KUALA LUMPUR (BLOOMBERG) - Country Garden Holdings said it's looking to attract customers from countries such as Thailand and Vietnam as some Chinese buyers hit by capital controls have pulled back from the US$100 billion (S$138 billion) Forest City project in southern Malaysia.
China's escalating crackdown on capital outflows this year has spooked buyers seeking to invest in property abroad, with some reconsidering past purchases and others holding off on new purchases.
Developers that expanded into Malaysia's Johor area to tap rising demand from Asia's biggest economy are now trying to attract more non-Chinese buyers.
Country Garden said it expects to open galleries targeting customers in the Philippines, Indonesia, Vietnam, Thailand, Taiwan and Dubai between August and October, and plans to invest an additional 5 billion ringgit (S$1.63 billion) this year in Forest City.
"This year, in the first half, we did see a slowdown. I would be lying if I said there was no impact from everything but that's really why we've diversified our customer base," Yu Runze, chief strategy officer of Country Garden Pacificview Sdn said in an interview. "Currently, there is no plan to slow down or stop the project," said Mr Yu.
Country Garden's Forest City development, which houses thousands of residential apartments, has seen less than 60 buyers asking to cancel their bookings out of the total 16,000 units sold last year, according to the company, which declined to provide sales numbers for this year.
Built on four artificial islands in the state of Johor, near the causeway that connects Singapore to Malaysia, the project will house approximately 700,000 people once completed. The company currently has 15 sales galleries open across Malaysia and will add five more by the end of this month to promote residential apartment unit sales.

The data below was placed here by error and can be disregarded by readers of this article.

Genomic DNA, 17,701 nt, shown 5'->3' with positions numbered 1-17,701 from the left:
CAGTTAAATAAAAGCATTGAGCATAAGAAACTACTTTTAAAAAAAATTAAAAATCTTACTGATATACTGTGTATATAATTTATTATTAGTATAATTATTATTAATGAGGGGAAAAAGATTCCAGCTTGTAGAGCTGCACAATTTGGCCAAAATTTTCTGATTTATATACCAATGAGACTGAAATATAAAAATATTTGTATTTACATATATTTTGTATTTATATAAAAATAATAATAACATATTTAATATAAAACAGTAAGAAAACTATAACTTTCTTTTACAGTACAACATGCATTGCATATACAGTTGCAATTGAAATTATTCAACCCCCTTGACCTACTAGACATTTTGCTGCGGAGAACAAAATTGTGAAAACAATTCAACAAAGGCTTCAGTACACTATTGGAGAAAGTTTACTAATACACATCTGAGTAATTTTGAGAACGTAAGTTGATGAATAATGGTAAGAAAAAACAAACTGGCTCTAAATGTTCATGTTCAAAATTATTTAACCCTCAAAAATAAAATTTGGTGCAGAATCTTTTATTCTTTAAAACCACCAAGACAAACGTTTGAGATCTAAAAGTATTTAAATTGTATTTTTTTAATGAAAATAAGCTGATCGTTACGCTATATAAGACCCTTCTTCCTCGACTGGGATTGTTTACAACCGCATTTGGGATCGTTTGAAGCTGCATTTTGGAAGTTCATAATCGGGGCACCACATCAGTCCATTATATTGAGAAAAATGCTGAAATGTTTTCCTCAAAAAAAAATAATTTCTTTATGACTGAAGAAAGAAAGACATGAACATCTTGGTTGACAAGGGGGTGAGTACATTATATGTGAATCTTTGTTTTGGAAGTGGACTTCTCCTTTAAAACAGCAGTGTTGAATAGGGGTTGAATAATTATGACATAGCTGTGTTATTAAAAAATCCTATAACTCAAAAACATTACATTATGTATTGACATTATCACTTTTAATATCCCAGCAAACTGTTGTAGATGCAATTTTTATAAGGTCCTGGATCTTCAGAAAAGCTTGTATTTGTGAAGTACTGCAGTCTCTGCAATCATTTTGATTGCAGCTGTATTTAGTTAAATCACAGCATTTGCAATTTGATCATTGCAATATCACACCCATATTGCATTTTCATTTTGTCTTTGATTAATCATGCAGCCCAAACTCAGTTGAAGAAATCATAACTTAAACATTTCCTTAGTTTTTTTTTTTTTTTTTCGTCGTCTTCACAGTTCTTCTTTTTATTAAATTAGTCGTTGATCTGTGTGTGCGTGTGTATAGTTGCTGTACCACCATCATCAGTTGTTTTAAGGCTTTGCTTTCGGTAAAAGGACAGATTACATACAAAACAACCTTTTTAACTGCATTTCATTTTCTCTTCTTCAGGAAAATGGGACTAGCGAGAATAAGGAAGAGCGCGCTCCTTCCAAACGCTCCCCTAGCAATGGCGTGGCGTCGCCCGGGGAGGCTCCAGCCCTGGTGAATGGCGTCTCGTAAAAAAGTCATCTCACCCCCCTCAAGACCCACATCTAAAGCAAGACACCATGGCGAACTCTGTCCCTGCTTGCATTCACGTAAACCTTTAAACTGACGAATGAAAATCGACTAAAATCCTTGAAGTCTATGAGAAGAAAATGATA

Country Garden expects to see diversification in its buyer base pick up from the first half of next year, said Mr Yu from Pacificview, a Country Garden unit in Malaysia.
The developer also opened the first of six planned pre-fabrication facilities to manufacture ready-to-assemble concrete structures like staircases, beams and columns.
The first facility, the largest in the world by volume, according to the firm, will be able to produce materials for up to one million square meters of built-up area. In three to five years, these facilities will cater to other external projects beyond Forest City, Mr Yu said.
The Forest City projects were first marketed in China with thousands of buyers paying deposits for apartments that cost as much as double the rate per square meter paid by Malaysian home buyers. But since the Chinese government tightened capital controls, some buyers have stopped making installment payments in fear of being held liable under China's foreign exchange rules.
The company has since ceased marketing Forest City in its sales offices in China and no longer organizes tours to the Johor projects for potential Chinese buyers.